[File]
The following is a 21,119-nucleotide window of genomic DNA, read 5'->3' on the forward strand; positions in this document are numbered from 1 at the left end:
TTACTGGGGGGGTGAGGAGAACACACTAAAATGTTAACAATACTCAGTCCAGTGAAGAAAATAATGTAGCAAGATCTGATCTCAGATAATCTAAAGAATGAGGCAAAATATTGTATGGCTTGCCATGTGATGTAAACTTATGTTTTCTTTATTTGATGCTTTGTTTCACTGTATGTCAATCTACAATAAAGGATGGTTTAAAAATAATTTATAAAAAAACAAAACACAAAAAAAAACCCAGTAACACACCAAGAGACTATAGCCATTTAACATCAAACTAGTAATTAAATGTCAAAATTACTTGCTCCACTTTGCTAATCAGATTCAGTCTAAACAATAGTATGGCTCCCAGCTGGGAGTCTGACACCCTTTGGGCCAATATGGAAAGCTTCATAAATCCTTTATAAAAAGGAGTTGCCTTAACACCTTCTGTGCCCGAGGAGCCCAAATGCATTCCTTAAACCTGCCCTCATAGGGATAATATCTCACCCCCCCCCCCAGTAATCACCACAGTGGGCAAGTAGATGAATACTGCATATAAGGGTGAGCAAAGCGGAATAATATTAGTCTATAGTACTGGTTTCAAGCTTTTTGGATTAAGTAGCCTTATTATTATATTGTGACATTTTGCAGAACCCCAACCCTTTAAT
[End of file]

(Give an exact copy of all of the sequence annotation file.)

The following is a 21,119-nucleotide window of genomic DNA, read 5'->3' on the forward strand; positions in this document are numbered from 1 at the left end:
TTACTGGGGGGGTGAGGAGAACACACTAAAATGTTAACAATACTCAGTCCAGTGAAGAAAATAATGTAGCAAGATCTGATCTCAGATAATCTAAAGAATGAGGCAAAATATTGTATGGCTTGCCATGTGATGTAAACTTATGTTTTCTTTATTTGATGCTTTGTTTCACTGTATGTCAATCTACAATAAAGGATGGTTTAAAAATAATTTATAAAAAAACAAAACACAAAAAAAAACCCAGTAACACACCAAGAGACTATAGCCATTTAACATCAAACTAGTAATTAAATGTCAAAATTACTTGCTCCACTTTGCTAATCAGATTCAGTCTAAACAATAGTATGGCTCCCAGCTGGGAGTCTGACACCCTTTGGGCCAATATGGAAAGCTTCATAAATCCTTTATAAAAAGGAGTTGCCTTAACACCTTCTGTGCCCGAGGAGCCCAAATGCATTCCTTAAACCTGCCCTCATAGGGATAATATCTCACCCCCCCCCCCAGTAATCACCACAGTGGGCAAGTAGATGAATACTGCATATAAGGGTGAGCAAAGCGGAATAATATTAGTCTATAGTACTGGTTTCAAGCTTTTTGGATTAAGTAGCCTTATTATTATATTGTGACATTTTGCAGAACCCCAACCCTTTAAT